Book Review: Collected Poems, by Fleur Adcock

Available in bookshops nationwide. 

cv_collected_poems_adcockThe black and white photograph on the orange dust cover of this smartly bound hardback shows a woman in profile, the poet in 1970 at the peak of her activity.  The firm set to her jaw and forthright gaze seem to show the poet in active consideration; judging the actions, faults and merits of those around her, but not sparing herself.

Many of Adcock’s poems in this VUP edition similarly observe, passionately review and categorise people, places and memories- a fitting collection for a writing career spanning over 60 years.

Adcock was born in New Zealand in 1934, spent the war years in England and returned to live in NZ from the mid-1940s to 1960s. This was when Adcock entered into the literary world. She and her novelist sister Marilyn Duckworth both dated writer Maurice Shadbolt. Adcock married fellow poet Alistair Te Ariki Campbell and also, briefly, to an abusive Barry Crump. She and Campbell were friends of James K Baxter (‘I married, you might say, into the art’) and their group held literary shop-talk over gin at fabled parties with ‘home brew and hotlines to poetic truth’.

The collection covers her books published between 1974 and 2017. Adcock primarily uses free verse, but dabbles in some longform and rhyming couplets. Her language is typically accessible, but deeper reading identifies literary allusions throughout. Adcock frequently structures her poems in stanzas that invite recitation at a measured pace, letting the tongue and lips linger over sensual, sibilant phrases. There is deliberation and precision in her word selection, as befits a poet who is also an editor and translator.

A number of her poems finish a balanced reflection with a satisfying (or heartrending) conclusion or coda (as with poems Mornings After and Prelude). Readers with aging parents are warned to have a hanky nearby when reading poems The Chiffonier, The Butterfly and My Father.

Adcock’s poems frequently focus on personal experiences rendered universal. There is love and loss, of course, and the pain of rejection, as in the poem Advice to a Discarded Lover.  Adcock’s dry wit rakes over lovers past who failed to live up to vain hopes, let alone expectations.  She coolly plans an exquisitely personal revenge on a callous ex in Instructions to Vampires, and delivers a brisk summary of a failed relationship in Send-off.  The balance of power is swapped to and fro between Adcock and the poems’ subjects; she grieves but is unsentimental in Poem Ended By A Death.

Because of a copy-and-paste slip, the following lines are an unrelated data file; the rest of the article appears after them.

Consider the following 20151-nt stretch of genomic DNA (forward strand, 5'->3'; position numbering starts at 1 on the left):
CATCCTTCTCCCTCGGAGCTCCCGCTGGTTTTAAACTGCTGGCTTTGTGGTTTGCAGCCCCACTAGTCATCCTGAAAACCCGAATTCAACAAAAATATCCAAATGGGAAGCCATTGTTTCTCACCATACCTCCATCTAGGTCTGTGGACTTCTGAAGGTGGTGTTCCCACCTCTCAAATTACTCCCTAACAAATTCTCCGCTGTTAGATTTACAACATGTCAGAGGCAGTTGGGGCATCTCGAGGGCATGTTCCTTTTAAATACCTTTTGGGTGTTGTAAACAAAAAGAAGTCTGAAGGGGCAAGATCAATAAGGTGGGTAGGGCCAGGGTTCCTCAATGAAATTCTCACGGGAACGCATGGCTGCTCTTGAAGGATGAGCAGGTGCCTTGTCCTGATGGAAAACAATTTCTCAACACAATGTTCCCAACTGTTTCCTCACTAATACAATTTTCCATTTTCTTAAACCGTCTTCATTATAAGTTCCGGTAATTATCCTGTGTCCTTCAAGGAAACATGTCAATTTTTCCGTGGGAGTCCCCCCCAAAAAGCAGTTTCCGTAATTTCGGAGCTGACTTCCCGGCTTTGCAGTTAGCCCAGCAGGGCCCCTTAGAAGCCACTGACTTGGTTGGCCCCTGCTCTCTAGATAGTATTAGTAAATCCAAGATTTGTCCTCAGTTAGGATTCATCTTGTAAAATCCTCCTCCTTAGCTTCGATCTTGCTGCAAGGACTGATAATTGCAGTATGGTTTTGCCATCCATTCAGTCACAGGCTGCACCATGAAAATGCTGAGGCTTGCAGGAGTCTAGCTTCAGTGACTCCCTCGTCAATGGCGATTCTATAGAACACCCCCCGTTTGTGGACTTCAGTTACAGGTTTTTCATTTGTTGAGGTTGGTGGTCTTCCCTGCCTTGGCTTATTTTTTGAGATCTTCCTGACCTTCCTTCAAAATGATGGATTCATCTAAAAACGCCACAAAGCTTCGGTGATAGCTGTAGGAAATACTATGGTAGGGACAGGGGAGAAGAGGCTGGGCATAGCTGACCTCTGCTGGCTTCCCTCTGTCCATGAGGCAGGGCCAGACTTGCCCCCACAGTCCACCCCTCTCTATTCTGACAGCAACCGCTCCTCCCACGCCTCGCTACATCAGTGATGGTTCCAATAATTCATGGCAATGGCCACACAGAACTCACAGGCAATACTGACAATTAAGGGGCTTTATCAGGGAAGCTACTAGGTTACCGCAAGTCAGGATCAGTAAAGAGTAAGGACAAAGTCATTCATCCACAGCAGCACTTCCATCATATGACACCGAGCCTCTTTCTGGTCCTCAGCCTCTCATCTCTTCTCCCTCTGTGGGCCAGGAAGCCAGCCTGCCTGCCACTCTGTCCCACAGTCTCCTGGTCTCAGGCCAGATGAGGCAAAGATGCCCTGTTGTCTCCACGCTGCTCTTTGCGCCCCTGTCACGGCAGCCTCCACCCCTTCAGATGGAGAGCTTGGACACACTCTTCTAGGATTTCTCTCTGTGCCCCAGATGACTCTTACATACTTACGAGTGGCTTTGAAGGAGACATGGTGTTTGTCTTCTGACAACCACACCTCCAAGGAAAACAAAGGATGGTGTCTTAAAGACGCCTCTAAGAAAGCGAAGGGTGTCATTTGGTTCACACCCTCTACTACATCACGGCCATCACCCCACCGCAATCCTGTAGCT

When writing of family life, her observations often feature softer comments on children’s naive joy or solemn interactions with their environment in the poem For a Five-Year-Old and For Andrew. Adcock effectively uses a child’s viewpoint to delicately frame a devastating adult situation in the poem Country Station.

In the poem Leaving the Tate, Adcock declares the world outside the gallery the best place to view beauty in the everyday: ‘Art’s whatever you choose to frame’. Adcock clearly delights in the natural world, which acts as an easy palette in poems Paths and The Spirit of the Place. In Adcock’s pastoral works, you can see the poet inspecting insects and her garden plants, or striding about blustery English country hills, pondering nature and impermanence. It’s not all intellectual pomposity, however; in the poem Prelude, a stroll amongst ‘hair-fine fronds’ sparks a quick erotic fantasy of rolling around in the grass with a long-term acquaintance.

That inevitable couple, age and nostalgia, appear in Adcock’s later poems.  Funerals become more common, so elegies abound; body parts fail; people and places from childhood emerge from memory. The poems resulting from Adcock’s genealogical research, although technically adept, are unfortunately about as interesting to non-family members as someone reciting their family tree aloud.

While Adcock lives in the UK, much of her family is still in New Zealand, regularly drawing her observant eye back. Adcock is willing to concede that the country has developed a more cosmopolitan outlook. In the 2017 poem Blue Stars, however, Adcock the expatriate wryly notes that ‘to qualify as a New Zealander’, one must turn against the ubiquitous agapanthus.

It is most satisfying to read poems that concisely capture universal thoughts and feelings, such as in the poem Things (1979).

There are worse things than having behaved foolishly in public.
There are worse things than these miniature betrayals,
committed or endured or suspected; there are worse things
than not being able to sleep for thinking about them.
It is 5 a.m. All the worse things come stalking in
and stand icily about the bed looking worse and worse and worse.